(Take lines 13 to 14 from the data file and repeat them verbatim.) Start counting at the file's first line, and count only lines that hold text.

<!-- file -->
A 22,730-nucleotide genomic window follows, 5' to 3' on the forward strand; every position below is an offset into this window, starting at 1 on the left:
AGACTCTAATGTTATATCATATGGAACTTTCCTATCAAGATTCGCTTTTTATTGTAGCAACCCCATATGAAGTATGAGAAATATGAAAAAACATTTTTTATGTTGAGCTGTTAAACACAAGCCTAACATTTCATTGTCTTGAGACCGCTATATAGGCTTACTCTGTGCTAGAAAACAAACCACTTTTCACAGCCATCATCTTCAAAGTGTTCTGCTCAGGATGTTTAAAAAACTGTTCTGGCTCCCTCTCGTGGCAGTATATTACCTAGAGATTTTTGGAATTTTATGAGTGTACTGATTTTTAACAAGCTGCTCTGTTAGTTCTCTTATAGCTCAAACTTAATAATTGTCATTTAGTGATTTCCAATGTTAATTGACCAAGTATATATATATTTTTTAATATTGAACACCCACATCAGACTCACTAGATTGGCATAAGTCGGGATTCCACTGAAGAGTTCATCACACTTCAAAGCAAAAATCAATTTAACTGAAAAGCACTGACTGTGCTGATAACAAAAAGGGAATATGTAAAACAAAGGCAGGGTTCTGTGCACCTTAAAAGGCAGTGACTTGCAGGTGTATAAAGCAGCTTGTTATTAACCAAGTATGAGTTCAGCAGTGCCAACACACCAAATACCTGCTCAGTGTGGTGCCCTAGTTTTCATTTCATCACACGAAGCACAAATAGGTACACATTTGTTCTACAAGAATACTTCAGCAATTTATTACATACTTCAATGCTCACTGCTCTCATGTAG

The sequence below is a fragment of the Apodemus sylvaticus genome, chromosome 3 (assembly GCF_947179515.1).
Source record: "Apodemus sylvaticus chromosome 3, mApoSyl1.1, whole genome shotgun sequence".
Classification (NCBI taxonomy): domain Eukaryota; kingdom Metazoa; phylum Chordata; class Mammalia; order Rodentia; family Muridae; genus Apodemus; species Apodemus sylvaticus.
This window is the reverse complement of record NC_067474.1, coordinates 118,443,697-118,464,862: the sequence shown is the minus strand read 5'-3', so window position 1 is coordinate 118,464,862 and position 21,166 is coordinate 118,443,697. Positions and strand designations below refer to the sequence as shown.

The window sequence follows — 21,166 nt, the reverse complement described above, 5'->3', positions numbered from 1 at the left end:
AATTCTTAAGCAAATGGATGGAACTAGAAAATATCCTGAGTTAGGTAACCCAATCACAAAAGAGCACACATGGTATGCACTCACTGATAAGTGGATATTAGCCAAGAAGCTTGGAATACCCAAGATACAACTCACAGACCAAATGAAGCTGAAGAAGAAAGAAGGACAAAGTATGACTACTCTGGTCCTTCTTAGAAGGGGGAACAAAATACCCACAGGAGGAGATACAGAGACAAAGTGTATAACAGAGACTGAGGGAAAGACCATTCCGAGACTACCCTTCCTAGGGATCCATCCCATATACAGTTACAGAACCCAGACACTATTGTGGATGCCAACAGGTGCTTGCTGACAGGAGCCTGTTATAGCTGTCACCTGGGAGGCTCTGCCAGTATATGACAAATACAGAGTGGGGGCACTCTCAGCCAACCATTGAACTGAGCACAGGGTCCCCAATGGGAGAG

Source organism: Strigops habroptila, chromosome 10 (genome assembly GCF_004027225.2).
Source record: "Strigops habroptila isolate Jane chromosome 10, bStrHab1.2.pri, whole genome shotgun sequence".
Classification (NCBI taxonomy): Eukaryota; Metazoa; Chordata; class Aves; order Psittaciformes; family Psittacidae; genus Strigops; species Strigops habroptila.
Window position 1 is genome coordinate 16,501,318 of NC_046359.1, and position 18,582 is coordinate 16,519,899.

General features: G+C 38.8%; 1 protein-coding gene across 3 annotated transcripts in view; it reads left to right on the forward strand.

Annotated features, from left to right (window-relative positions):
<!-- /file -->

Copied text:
General features: G+C 38.8%; 1 protein-coding gene across 3 annotated transcripts in view; it reads left to right on the forward strand.

Annotated features, from left to right (window-relative positions):